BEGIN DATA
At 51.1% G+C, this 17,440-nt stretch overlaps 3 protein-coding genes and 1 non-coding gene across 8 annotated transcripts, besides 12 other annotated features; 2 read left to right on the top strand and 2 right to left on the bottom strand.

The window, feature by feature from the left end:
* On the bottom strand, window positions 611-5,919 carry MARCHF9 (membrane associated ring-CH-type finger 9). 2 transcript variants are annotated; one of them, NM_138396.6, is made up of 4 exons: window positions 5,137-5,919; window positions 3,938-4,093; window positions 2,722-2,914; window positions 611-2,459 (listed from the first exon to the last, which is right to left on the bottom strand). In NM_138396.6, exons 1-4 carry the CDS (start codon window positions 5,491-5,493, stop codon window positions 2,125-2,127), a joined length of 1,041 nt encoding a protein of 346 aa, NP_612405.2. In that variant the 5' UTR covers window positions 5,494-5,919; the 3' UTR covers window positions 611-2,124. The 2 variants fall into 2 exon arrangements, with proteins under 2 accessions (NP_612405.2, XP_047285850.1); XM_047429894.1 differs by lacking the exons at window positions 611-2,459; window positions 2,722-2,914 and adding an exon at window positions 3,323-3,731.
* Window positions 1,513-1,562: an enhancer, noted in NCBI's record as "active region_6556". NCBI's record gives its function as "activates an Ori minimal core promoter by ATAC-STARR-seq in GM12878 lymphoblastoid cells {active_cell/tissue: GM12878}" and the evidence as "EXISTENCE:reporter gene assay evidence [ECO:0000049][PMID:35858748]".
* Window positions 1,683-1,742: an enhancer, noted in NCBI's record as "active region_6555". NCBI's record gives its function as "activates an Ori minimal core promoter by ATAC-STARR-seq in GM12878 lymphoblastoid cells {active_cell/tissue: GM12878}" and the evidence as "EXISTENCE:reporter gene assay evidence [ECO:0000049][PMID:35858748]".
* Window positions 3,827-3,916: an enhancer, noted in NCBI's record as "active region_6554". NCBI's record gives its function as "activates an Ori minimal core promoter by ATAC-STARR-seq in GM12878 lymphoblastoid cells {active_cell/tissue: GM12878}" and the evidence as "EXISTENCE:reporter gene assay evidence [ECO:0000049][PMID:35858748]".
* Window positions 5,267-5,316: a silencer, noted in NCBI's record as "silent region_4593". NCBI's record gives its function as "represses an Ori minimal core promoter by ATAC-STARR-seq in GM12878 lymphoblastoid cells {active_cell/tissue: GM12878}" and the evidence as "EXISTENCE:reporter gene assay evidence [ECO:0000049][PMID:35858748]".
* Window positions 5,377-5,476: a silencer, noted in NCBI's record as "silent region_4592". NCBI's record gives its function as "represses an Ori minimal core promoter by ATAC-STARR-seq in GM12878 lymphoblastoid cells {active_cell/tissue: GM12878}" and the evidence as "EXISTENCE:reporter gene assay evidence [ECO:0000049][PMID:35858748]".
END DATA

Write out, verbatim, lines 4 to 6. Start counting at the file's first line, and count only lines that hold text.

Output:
* Window positions 1,513-1,562: an enhancer, noted in NCBI's record as "active region_6556". NCBI's record gives its function as "activates an Ori minimal core promoter by ATAC-STARR-seq in GM12878 lymphoblastoid cells {active_cell/tissue: GM12878}" and the evidence as "EXISTENCE:reporter gene assay evidence [ECO:0000049][PMID:35858748]".
* Window positions 1,683-1,742: an enhancer, noted in NCBI's record as "active region_6555". NCBI's record gives its function as "activates an Ori minimal core promoter by ATAC-STARR-seq in GM12878 lymphoblastoid cells {active_cell/tissue: GM12878}" and the evidence as "EXISTENCE:reporter gene assay evidence [ECO:0000049][PMID:35858748]".
* Window positions 3,827-3,916: an enhancer, noted in NCBI's record as "active region_6554". NCBI's record gives its function as "activates an Ori minimal core promoter by ATAC-STARR-seq in GM12878 lymphoblastoid cells {active_cell/tissue: GM12878}" and the evidence as "EXISTENCE:reporter gene assay evidence [ECO:0000049][PMID:35858748]".